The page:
My work begins with material. I make marks with fabric. I create line with plywood. I find density in felt. I return again and again to materials like these that are in themselves quite plain, often associated with utility, and usually very familiar, though overlooked in our daily lives. These material choices give my work a tactile immediacy that is inherent in the materials themselves. When we see them we simultaneously know what they feel like (scratchy, soft, hard) as much as we recognize them. This dual experience of the tactility and familiarity is a quality I explore while working with an abstract visual vocabulary.
The straightforward nature of my materials also influences the way I approach them. Their directness and simplicity inspires me to work with them as simply and directly as I can. I want my process to reveal the material—perhaps in a fresh way—rather than transform it. I see so much possibility and potential in raw materials and for me the best way to work with them is to try to understand their particularities and let those qualities guide me in my working process. I discovered that very simple, accumulative construction methods like stacking and layering, when pushed to their limits, create surprisingly complex results. Stacking allows a material to be itself while becoming something more. In stacking fabric, for example, I found I could build lines with the edges of the cut fabric. Stacking embodies a kind of density and compression that I continually experiment with in my work. I can create abstract patterns and textured color relationships between the individual layers of a stacked material or I can work intuitively. As a process it has a lot of room for freedom and variation. I choose to cut my materials by hand, when possible, so that within this fairly mundane stacking process there is room for the unexpected. The inescapable imperfection of something cut by hand (or drawn by hand) has its own irregular, flawed beauty that gives the work a human quality I find necessary and inevitable.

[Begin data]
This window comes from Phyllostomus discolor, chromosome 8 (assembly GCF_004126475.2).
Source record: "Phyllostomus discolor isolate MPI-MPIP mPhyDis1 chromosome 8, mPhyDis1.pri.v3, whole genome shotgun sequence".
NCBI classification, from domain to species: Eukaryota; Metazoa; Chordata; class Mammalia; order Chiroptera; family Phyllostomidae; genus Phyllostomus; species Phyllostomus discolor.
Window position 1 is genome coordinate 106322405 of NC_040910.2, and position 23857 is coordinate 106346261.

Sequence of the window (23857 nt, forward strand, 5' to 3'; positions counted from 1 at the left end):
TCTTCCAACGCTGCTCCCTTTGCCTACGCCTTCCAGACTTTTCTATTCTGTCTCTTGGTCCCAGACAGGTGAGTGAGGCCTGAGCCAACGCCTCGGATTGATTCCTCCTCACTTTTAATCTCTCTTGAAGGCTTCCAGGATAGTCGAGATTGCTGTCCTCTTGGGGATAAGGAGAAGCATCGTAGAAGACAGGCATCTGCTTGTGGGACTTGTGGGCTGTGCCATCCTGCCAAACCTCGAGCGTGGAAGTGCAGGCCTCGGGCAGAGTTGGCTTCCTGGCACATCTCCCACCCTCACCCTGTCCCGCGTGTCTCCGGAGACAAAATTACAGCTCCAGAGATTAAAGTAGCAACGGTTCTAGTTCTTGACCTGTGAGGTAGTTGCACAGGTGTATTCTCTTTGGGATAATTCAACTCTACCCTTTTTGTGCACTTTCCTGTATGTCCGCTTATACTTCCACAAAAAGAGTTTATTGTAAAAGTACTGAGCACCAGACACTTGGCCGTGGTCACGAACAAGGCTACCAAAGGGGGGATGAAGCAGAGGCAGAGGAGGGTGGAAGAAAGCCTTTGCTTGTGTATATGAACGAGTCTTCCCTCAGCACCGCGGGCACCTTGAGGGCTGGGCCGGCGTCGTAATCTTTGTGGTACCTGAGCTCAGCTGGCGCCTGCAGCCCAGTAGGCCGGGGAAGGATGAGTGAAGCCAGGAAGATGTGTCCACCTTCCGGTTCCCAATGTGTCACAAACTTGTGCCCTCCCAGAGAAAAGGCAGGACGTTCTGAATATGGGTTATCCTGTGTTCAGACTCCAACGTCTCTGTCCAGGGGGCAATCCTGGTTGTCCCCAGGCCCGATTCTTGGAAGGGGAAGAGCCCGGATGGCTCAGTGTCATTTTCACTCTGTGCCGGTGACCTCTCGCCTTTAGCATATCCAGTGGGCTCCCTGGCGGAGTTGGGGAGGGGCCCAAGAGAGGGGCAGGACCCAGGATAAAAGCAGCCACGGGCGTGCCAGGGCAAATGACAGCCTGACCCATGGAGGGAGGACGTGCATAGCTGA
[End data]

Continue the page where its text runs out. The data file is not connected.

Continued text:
The formal quality that concerns me most is line. I see line in my materials. I look for line in the world. It has a rhythm, a hum. It both differentiates space and connects it. A line is the simplest mark. It is a part of a whole. In my work I use simple geometric forms because they allow my materials to be to be seen and encountered clearly, unencumbered by their shape. Anni Albers writes “…within set limits the imagination can find something to hold to. There still remains a fullness of choice but not as overwhelming as that offered by unlimited opportunities. These boundaries may be conceived as the skeleton of a structure.” That is how I feel about form in relation to my materials. It is the boundary, the linear skeleton that my intuitive working process and my materials exist within. I also think about form as a way to exploit the differences of my materials: hard and soft, smooth and textured, loose and dense, heavy and light. Using simple geometric forms with linear edges creates a context and a space for those material juxtapositions to occur.
Kate Carr was born and raised in Anchorage, Alaska. She graduated from Marlboro College in Marlboro, Vermont and received her MFA in sculpture from the University of Iowa. She has completed residencies at the Vermont Studio Center, the Harwood Museum, Jentel, and the MacDowell Colony. She is also a recipient of a Pollock-Krasner Foundation Grant. Kate has lived in Santa Fe, New Mexico since 2007. Her work explores material relationships through repetition, juxtaposition, and contemplation.